Most of us are used to teaching through the “gotcha” method; a method in which we just sit back and catch people doing something wrong and call them out on it. Many people in leadership positions (which includes parents) believe this is what the job entails and consider it to be not only the best but the only way to teach someone what they are supposed to be doing. After going through this process I realized the gotcha is used the most because it is the passive, lazy method of teaching, leading or whatever you want to call it. It takes a lot of patience, which contrary to popular belief is all but passive, to utilize the Whale Done method efficiently.
Being forced to use this method made us realize how much we reprimand based on frustration on a normal basis and convince ourselves that its part of disciplining our children. The real problem lies in the fact that most of the time these adult tantrums end up getting the immediate desired result on the surface.
That second night when Mila finally made it to the potty and was able to release at will we threw a little dance party for her (she happy danced after going potty for a few months after this) but we also offered her praise when she told us she needed to go and was unable to release or made it halfway to the bathroom. We praised every forward step she took and overlooked the numerous accidents she had in the process. The praise allowed her to easily understand which was the right direction. Rather than trying to teach her by showing her what no to do, we were focusing her brain on the things we wanted her to do.
This method, the Whale Done potty method, creates an environment in which Mila is positively influenced to understand how the whole toilet thing works and provides enough time and space for her to figure it out on her own rather than short circuit the process. It requires sacrifice, patience and a lot of emotional intelligence on the parent side for it to work. It is by no means the easy way of teaching but in my opinion it is not only the most efficient but also the most rewarding.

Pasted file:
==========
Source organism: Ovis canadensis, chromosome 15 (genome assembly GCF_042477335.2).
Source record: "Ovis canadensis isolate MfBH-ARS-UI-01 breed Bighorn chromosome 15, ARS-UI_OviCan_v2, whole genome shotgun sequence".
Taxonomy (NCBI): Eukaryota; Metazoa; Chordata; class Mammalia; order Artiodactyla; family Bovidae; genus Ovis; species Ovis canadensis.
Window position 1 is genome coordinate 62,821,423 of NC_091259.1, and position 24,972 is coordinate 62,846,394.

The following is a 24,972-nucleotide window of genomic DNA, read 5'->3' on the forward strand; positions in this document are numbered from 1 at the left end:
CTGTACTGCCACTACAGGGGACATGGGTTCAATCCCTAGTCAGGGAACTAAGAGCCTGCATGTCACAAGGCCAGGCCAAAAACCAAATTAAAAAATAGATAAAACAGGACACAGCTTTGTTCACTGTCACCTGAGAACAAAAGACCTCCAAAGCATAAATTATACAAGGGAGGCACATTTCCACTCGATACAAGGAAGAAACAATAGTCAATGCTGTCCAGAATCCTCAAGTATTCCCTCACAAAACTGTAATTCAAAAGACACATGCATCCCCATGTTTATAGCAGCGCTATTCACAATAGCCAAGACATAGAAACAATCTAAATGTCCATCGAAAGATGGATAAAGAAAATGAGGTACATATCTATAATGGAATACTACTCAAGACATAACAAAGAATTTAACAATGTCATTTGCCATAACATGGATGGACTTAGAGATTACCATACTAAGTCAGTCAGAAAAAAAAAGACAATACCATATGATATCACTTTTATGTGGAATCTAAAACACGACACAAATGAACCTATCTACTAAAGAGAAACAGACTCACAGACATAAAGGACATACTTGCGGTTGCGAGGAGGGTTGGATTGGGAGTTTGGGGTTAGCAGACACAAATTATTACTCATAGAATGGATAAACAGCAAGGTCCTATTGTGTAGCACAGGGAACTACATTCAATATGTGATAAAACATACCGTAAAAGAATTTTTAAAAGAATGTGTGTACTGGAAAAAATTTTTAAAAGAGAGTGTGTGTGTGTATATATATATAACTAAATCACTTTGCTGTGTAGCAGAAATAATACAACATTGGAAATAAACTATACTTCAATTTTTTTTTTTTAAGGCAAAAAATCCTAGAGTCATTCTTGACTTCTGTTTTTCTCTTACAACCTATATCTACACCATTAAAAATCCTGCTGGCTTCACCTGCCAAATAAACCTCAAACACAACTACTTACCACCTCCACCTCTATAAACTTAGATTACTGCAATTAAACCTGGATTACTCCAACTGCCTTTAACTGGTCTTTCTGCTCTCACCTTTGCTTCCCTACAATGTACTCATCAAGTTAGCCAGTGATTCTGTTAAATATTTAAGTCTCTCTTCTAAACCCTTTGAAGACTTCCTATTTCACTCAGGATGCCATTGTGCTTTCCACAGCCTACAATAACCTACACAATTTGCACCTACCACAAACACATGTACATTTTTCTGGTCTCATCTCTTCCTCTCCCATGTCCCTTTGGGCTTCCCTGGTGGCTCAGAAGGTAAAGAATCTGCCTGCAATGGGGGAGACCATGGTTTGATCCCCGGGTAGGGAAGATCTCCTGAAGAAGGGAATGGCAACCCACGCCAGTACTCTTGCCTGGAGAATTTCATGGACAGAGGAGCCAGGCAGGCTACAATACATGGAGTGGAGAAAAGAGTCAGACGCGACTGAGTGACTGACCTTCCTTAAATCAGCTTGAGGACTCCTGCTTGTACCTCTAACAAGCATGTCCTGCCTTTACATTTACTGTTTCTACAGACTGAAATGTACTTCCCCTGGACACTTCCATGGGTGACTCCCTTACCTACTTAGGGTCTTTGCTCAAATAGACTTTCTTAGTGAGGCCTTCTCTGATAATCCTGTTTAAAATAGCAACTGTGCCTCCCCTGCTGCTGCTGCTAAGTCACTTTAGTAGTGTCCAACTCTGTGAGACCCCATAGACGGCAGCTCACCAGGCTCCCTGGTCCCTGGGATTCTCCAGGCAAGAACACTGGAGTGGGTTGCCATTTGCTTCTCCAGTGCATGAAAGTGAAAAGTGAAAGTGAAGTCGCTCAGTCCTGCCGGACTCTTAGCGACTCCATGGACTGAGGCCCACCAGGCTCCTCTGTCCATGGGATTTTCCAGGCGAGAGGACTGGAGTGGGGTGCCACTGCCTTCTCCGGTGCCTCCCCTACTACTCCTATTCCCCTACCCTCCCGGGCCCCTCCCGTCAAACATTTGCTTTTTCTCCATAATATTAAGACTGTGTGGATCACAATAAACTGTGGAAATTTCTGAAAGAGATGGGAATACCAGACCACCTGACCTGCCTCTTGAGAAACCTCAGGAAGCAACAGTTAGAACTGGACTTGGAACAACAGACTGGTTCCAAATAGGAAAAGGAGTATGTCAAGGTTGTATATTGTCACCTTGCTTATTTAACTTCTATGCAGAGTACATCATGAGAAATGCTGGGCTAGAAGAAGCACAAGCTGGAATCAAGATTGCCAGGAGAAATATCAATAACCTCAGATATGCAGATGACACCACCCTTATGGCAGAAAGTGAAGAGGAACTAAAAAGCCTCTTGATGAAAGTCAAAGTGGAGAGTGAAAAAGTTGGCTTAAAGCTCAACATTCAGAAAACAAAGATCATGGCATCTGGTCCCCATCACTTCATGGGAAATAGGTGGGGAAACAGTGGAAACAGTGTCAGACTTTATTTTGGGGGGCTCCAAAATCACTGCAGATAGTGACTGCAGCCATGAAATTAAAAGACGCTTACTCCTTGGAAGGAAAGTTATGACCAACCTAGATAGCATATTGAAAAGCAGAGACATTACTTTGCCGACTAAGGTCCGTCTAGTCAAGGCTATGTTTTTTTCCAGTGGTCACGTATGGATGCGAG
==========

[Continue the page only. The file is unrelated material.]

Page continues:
How many processes do we make longer by trying to short circuit them through negative pressure? How many learning opportunities do we ruin for our kids because we are in a rush? How many times have we lost our cool and said and done things to get what we want? How many times have we reprimanded our kids for doing the same? Put yourself in their shoes, you’ve probably been there before so it shouldn’t be that hard. Think about all the things you grow up doing because not doing them would lead to immediate negative consequences. Now as an adult think about all the things you say you’re going to do but never do because there is no real immediate negative feedback.
This process made us a little more aware of our intentions when dealing with our kids. Discipline is a must, I agree 100% and I will not be one to tell you what methods are right or wrong. I think it is more about what emotions are guiding your actions. Always remember, punishments come from anger, are based on the past and are focused on penalty while discipline comes from love, is based on the future and is focused on correction.